The quality of water plays a crucial role in oral health. Dental health can be impacted by contaminants including germs, chemicals, and minerals. Tooth decay, gum disease, and discoloration may all be caused by low-quality water. Having fluoridated, clean water available can support good dental health.
Water by far is the healthiest and cheapest drink available. Two-third of our body i.e., almost 60% is made up of water. The right amount of hydration helps to maintain optimum health, distributes vital nutrients to the entire body, aids in proper food digestion, gets rid of waste from the body, and gives the skin its natural glow. Good hydration is equally important for oral health too. Daily consumption of 7-8 glasses of water keeps the general health and oral health at par. A well hydrated oral cavity prevents dryness of mouth and which in turn puts a halt to host of dental problems like tooth decay, gum problems, mouth ulcers etc.
What are the different qualities of water and what effect does it have on oral health?
Let’s start with tap water
Tap water that we all receive at our home contains many essential minerals like calcium, magnesium and the most precious mineral, ‘fluoride’. Fluoride is popularly known as ‘nature’s cavity fighter’. Dental caries is one of the major public oral health concerns of many developed and developing countries. Fluoridated tap water helps to reduce the occurrence of dental caries to great extent and also helps to remineralize the early carious lesions. According to American Dental Association (ADA) the ideal fluoride level in drinking water has to be 0.7-1.2mg/L for optimum dental health.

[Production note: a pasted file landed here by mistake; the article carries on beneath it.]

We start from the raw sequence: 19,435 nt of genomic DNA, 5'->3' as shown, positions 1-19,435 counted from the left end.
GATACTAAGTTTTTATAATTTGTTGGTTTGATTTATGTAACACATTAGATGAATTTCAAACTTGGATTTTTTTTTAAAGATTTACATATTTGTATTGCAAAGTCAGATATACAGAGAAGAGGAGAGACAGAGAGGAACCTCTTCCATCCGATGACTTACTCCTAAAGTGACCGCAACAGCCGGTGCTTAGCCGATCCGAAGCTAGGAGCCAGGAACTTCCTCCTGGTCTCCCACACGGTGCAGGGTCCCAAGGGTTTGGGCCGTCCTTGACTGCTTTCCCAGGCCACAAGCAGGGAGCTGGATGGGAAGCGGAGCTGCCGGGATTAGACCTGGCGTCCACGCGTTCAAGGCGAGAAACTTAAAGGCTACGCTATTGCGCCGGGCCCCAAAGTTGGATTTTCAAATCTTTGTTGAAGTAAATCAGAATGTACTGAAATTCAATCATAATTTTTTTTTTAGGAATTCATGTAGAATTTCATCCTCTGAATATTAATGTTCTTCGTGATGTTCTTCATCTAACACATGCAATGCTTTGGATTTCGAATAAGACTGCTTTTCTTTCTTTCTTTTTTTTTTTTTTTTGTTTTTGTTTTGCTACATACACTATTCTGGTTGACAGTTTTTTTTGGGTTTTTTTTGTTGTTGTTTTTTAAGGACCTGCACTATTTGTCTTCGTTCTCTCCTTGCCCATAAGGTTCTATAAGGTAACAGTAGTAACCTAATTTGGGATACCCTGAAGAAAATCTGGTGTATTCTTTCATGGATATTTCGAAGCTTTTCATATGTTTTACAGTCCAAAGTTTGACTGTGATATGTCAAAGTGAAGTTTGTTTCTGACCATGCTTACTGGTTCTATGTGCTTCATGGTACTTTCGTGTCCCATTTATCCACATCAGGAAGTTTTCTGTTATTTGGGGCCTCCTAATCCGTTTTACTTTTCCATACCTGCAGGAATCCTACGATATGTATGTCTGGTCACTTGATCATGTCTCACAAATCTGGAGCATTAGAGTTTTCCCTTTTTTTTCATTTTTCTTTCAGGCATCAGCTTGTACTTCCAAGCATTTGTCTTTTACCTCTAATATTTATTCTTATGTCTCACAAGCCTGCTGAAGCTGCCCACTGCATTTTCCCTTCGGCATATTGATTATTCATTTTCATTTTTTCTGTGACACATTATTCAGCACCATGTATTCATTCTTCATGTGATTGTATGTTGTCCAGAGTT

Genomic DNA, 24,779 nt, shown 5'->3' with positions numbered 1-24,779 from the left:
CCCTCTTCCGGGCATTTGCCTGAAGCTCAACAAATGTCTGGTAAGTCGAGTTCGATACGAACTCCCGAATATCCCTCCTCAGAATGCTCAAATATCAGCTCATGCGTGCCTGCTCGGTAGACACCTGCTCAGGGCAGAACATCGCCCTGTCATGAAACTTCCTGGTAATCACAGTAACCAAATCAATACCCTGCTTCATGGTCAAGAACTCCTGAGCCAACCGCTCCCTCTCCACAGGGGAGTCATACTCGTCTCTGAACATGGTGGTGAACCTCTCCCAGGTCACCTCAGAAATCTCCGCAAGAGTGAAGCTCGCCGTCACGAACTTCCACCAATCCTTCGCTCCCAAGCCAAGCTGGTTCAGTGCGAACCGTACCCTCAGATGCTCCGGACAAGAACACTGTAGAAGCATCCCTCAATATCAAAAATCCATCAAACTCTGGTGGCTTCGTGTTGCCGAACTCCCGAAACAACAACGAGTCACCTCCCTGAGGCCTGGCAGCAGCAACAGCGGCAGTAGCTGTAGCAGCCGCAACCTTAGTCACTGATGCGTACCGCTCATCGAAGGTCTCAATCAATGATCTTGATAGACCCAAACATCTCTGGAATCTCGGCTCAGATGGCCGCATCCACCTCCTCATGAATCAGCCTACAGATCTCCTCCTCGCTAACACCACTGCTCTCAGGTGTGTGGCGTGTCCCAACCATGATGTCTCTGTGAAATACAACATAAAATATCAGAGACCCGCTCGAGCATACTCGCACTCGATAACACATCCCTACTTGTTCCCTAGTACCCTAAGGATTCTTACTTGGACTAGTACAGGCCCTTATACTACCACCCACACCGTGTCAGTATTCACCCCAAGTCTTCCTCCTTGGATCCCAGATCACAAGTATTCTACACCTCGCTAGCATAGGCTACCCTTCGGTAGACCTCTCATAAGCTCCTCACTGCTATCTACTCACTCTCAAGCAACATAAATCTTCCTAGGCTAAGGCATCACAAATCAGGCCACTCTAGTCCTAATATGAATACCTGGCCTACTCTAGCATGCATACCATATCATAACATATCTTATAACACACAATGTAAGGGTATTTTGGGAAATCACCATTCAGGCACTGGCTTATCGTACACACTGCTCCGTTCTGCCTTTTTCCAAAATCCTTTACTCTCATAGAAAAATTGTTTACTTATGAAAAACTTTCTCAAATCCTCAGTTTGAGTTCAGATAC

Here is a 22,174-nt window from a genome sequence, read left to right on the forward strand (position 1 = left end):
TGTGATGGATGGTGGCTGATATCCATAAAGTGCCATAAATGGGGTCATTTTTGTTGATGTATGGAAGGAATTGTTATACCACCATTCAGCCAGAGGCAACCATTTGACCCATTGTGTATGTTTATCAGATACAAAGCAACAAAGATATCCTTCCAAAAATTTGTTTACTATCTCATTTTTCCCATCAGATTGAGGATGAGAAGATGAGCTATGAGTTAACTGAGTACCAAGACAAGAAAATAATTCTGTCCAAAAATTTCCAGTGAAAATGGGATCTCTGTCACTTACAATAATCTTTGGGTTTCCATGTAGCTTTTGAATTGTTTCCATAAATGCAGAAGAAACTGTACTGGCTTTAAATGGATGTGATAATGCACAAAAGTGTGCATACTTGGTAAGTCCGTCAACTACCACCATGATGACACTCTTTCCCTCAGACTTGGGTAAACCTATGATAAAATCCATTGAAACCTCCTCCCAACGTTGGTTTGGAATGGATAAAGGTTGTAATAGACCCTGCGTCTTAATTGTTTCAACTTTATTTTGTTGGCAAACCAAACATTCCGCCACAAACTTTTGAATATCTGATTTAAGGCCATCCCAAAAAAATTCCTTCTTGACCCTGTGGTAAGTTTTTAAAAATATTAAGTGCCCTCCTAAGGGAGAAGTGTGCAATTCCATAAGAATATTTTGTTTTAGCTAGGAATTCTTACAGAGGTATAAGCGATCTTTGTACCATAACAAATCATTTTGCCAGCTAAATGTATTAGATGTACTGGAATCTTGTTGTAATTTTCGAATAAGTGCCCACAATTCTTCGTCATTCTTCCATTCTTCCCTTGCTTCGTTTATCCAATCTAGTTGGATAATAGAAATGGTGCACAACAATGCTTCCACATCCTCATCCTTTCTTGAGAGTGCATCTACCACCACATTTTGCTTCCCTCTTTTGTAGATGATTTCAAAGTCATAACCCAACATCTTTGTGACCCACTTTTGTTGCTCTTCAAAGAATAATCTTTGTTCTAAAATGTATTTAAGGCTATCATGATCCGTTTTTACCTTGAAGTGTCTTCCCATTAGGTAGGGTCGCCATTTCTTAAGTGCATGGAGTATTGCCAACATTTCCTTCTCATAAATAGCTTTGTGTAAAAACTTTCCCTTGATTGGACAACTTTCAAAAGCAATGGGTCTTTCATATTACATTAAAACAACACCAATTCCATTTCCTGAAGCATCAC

Many epidemiological studies conducted have reported that fluoridated drinking water prevents dental cavities and improves oral health to great extent. According to Centers for Disease Control and Prevention (CDC), drinking fluoridated tap water reduced the occurrence of dental cavities by a whooping 25% in both adults and children. That’s the reason many health organizations like WHO, ADA endorse drinking fluoridated water.
Is bottled water good for your teeth?
In the last few years, there has been a paradigm shift in drinking water from tap water to bottled water in the Indian population. According to ‘Packaged drinking water association’, the sale of bottled water in India has risen to 6 million liters per day from 4 million liters per day in 2010. That’s huge! The increased commercial sale also calls for the quality check and fluoride concentration of such bottled water. Apparently, different brands of packaged water in India have variable fluoride concentrations. Studies have shown that most of the branded packaged water contained more than 0.5ppm of fluoride concentration but less than 0.6ppm which is the standard specification for drinking water in India. Also, most of the packaged water of different brands in India do not correctly label the appropriate fluoride concentration of the water.
Excess of fluoride concentration in drinking water can lead to a condition called dental fluorosis whereas low levels of fluoride can be a reason for increased occurrence of tooth decay. Thus, bottled waters are excellent source of hygienic drinking water especially in urban India but lacks the essential mineral fluoride.
Alternative methods to get fluoride benefits
Some people may be completely helpless about the fluoride in the drinking water and may have to bear the consequences of the same. what one can do is opt for a professional fluoride treatment done by dentists in a dental clinic. It typically takes only few minutes and is applied in the form of gel, foam, varnish or a rinse. Depending on the patient’s requirement, Dentist may recommend a fluoride treatment anywhere between 6-12 months.